And like all the great ones, such as Montana and Koufax and Magic Johnson, Sampras picked the highest stage for his signature performance. Sampras never faced a break point against his serve in the Wimbledon final. Even the formidable Becker couldn't find a single chance to break through. Nobody could recall that happening in a men's match of this significance.

At one point in the final set, Becker put his hands over his eyes and staggered around, mockingly using his racket as a cane. "It wasn't going to make any difference if my eyes were open or not,'' Becker said later. "He would have put that serve right on the line anyway. My coach (Nick Bollettieri) told me I won 20 points off Sampras' serve, and seven of those were double- faults. So you can imagine how often I had a chance to actually hit a few tennis balls.''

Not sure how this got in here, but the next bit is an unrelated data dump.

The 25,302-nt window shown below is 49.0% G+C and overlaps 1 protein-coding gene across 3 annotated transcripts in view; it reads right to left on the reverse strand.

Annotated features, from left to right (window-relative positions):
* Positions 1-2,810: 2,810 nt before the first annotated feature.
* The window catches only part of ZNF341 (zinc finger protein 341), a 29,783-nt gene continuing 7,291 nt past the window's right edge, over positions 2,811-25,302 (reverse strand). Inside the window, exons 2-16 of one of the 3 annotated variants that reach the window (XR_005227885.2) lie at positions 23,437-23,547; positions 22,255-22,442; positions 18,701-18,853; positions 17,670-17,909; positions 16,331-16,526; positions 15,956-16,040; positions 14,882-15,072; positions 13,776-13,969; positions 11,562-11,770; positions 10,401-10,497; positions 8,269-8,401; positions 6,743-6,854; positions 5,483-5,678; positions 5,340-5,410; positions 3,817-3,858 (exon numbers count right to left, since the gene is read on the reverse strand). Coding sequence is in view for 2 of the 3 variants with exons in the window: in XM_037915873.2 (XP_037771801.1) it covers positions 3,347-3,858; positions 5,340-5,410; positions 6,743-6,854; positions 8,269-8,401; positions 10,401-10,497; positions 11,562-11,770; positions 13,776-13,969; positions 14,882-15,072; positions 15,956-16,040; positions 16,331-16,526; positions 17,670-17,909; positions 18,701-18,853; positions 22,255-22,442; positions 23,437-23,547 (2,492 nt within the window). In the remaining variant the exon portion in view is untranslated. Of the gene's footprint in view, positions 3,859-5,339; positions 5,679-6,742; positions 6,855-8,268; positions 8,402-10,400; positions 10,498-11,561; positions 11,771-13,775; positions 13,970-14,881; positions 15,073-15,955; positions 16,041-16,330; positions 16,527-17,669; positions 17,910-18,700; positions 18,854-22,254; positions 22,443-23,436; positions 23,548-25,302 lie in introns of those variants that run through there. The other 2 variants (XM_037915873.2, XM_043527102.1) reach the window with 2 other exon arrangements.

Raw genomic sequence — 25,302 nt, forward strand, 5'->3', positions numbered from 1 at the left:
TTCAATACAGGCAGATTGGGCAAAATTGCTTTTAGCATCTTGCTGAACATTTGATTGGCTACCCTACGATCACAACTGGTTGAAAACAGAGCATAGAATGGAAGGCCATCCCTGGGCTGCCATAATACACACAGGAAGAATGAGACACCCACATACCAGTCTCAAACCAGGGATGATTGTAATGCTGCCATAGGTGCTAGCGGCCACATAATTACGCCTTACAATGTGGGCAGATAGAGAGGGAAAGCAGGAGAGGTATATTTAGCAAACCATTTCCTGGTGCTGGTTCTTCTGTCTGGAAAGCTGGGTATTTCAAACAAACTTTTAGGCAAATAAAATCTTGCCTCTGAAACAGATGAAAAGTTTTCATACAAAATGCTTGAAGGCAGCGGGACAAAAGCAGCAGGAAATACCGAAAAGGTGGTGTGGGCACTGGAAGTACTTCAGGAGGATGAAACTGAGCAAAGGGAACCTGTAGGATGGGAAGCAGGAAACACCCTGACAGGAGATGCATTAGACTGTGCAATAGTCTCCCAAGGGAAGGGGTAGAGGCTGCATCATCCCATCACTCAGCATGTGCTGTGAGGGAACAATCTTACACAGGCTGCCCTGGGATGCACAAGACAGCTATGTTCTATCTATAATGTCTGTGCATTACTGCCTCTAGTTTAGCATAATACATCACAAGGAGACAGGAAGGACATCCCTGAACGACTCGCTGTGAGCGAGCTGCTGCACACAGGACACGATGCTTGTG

That's what Sampras did yesterday. He took away the tennis. There can be no rallies if the ball is unhittable. Sampras delivered 23 aces and countless service winners, and as Becker said, "he even aced me five or six times with his second serve. He just keeps hitting those bombs and you just . . . hope for rain.''

There were many interesting faces in the crowd: Lady Di, Tom Cruise and Nicole Kidman, Juan Antonio Samaranch, Pancho Segura, Tony Roche, Jack Kramer. The one who counted most for Sampras was Tom Gullikson, whose twin brother Tim -- Sampras' longtime coach -- is hospitalized with brain cancer.

Sampras wasn't sure where Tom was sitting yesterday, but at one point, he heard someone yell "Pistol!''